OTTAWA, June 18 /CNW Telbec/ - Canada's auto parts makers will implement
major structural changes in 2009, which includes trimming its workforce by
one-third as part of a 34 per cent reduction in industry costs this year,
according to the Conference Board's Canadian Industrial Outlook: Canada's
Motor Vehicle Parts Manufacturing Industry - Spring 2009.
"Conditions will be undeniably difficult in 2009, and many small and
medium-sized firms could potentially go out of business," said Sabrina
Browarski, Economist, and author of the outlook. "The larger manufacturers,
however, stand to increase their global market share when U.S. demand for
automobiles starts to recover in 2010."
Canada's auto parts makers will lose money for the second consecutive
year in 2009, but the industry is expected to return to profitability
beginning next year. The industry posted a $109 million loss in 2008. With
production expected to fall by 39 per cent in 2009, a further loss of $173
million is forecast this year.
Extensive cost-cutting, combined with the start of an anticipated rebound
in U.S. auto sales next year, will allow the industry to return to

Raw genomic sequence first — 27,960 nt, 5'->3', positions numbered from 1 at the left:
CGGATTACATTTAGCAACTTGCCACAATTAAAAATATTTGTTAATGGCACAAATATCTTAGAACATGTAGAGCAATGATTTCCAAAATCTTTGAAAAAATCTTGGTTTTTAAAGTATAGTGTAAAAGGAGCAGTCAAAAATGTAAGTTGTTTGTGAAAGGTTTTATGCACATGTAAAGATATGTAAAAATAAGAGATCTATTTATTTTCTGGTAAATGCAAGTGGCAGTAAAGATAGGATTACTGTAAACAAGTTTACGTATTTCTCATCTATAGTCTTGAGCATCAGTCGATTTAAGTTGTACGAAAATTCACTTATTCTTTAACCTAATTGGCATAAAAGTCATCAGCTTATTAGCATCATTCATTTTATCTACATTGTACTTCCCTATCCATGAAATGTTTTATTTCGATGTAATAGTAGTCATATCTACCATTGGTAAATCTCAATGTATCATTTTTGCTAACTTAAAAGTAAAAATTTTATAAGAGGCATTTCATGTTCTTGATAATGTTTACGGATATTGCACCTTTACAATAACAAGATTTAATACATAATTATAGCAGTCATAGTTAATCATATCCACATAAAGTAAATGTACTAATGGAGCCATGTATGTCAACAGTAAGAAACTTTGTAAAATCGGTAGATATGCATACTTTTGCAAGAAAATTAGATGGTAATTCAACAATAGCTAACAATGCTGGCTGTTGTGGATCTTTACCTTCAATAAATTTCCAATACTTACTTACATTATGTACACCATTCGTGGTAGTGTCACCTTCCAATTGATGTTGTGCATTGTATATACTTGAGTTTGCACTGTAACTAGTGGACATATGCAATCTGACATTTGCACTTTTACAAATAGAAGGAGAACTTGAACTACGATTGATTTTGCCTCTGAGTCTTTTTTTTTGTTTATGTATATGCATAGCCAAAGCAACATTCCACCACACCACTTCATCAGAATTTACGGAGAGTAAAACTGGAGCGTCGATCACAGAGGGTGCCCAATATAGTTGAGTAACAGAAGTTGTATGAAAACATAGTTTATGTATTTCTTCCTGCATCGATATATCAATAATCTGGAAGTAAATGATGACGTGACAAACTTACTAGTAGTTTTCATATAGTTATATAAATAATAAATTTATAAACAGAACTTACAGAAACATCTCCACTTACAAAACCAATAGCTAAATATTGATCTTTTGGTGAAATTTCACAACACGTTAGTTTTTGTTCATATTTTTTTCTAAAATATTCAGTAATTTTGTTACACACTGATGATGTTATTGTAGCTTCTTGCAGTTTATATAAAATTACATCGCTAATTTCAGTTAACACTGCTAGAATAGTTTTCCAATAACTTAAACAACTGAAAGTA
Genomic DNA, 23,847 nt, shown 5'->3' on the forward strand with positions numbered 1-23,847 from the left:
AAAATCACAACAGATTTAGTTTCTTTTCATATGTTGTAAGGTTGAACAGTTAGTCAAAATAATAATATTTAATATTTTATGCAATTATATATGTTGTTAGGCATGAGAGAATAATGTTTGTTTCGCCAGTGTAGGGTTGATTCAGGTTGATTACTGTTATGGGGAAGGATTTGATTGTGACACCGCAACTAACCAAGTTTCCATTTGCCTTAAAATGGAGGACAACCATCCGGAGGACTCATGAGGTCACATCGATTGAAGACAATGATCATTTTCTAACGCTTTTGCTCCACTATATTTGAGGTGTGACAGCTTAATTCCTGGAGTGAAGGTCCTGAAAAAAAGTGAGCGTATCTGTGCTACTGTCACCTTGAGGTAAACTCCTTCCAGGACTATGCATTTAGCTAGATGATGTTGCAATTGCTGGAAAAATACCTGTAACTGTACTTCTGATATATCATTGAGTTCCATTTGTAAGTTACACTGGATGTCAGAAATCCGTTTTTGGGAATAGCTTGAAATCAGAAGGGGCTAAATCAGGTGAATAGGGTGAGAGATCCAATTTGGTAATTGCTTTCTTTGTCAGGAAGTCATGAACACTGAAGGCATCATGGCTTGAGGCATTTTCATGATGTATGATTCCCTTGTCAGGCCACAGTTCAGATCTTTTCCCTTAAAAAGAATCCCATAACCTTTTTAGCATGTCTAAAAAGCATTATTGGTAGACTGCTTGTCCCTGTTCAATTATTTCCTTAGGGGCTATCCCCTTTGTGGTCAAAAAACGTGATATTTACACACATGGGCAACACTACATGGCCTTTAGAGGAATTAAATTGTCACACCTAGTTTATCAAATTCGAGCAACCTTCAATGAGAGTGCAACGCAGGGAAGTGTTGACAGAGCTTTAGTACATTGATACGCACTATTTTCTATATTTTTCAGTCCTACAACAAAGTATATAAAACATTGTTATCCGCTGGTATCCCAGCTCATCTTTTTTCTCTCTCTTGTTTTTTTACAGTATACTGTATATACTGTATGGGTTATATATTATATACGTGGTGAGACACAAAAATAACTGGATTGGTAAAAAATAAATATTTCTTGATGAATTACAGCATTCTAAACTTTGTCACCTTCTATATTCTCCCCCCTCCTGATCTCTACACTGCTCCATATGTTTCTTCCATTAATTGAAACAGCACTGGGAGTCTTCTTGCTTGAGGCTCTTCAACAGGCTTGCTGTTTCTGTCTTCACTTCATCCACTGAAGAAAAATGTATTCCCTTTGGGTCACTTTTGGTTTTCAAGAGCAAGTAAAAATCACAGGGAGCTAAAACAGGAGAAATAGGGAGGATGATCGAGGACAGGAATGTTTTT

profitability quickly. A profit of $222 million is forecast in 2010. By 2013,
profit margins are expected to return to historical norms.
Three factors give auto parts manufacturers greater cause for optimism
than automakers. First, many of Canada's largest parts manufacturers are
multinational corporations with diversified sales in other markets. Second,
parts firms are in better financial shape than the auto makers. Third, the
industry is not saddled with the "legacy costs" that the Detroit Three
automakers must bear.
The medium-term outlook for the industry is based on the assumption that
General Motors will successfully exit Chapter 11 restructuring, and that
Chrysler will be restructured under a stable partnership with Fiat.
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